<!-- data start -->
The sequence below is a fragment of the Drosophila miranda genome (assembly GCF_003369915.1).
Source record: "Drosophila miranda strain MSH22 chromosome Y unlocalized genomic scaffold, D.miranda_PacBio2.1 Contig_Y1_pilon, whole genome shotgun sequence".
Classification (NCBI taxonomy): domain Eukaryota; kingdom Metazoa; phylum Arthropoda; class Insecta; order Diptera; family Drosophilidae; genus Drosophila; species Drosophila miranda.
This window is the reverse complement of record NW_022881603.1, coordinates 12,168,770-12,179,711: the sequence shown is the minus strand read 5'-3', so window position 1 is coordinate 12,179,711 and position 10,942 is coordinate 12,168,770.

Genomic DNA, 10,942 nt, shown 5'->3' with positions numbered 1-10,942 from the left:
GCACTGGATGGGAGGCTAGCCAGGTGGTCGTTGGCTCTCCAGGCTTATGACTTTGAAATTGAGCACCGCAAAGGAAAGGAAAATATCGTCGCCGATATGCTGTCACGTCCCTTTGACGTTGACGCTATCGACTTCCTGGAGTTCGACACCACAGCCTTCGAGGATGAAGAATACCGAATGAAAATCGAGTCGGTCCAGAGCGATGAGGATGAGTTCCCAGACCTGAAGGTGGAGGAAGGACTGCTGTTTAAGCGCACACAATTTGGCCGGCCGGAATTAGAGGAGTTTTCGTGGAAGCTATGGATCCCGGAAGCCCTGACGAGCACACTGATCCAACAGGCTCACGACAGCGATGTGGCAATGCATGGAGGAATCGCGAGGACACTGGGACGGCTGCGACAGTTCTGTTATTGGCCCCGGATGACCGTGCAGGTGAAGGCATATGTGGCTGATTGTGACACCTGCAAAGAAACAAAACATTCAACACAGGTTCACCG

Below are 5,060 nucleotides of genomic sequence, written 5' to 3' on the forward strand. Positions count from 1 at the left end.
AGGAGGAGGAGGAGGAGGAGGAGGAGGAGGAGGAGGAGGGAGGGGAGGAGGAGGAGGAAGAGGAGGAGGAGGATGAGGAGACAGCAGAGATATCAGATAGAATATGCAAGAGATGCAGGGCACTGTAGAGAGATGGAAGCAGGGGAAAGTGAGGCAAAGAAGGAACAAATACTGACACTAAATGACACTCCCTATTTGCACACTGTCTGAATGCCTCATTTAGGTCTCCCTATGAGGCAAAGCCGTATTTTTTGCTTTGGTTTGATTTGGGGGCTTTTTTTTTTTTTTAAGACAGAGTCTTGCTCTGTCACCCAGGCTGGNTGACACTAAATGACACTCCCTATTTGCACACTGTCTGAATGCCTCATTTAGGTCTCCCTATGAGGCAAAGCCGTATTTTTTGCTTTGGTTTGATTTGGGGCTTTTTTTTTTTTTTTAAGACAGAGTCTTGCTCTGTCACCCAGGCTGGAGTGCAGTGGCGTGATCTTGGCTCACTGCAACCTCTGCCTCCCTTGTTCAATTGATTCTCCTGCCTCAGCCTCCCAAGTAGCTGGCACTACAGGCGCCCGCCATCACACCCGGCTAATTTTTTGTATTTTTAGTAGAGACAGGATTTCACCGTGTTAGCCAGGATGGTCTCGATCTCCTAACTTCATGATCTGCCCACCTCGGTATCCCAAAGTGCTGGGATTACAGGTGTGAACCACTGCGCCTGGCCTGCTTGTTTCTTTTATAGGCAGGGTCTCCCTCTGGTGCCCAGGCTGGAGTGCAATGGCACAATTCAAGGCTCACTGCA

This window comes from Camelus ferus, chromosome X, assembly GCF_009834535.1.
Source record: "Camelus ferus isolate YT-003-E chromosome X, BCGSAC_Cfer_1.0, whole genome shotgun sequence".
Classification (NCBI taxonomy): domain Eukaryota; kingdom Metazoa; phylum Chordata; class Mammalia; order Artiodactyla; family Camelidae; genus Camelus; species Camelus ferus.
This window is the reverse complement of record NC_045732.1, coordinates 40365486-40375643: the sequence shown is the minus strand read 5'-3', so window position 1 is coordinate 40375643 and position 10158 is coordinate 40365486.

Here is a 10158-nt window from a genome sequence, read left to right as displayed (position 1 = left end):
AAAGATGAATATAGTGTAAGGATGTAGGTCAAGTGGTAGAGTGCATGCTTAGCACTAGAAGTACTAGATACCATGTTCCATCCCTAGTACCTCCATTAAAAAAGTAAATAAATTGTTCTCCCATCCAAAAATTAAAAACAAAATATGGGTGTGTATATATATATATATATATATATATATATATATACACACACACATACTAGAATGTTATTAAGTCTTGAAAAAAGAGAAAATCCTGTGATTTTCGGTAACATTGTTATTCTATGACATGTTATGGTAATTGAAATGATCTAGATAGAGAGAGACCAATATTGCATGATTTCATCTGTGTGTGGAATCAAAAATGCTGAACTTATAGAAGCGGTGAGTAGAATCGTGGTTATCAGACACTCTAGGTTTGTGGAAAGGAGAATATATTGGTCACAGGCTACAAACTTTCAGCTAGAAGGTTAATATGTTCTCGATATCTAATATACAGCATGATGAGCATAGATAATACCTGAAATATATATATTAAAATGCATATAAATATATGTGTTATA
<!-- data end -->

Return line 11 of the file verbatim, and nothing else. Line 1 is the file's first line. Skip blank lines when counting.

Classification (NCBI taxonomy): domain Eukaryota; kingdom Metazoa; phylum Chordata; class Mammalia; order Artiodactyla; family Camelidae; genus Camelus; species Camelus ferus.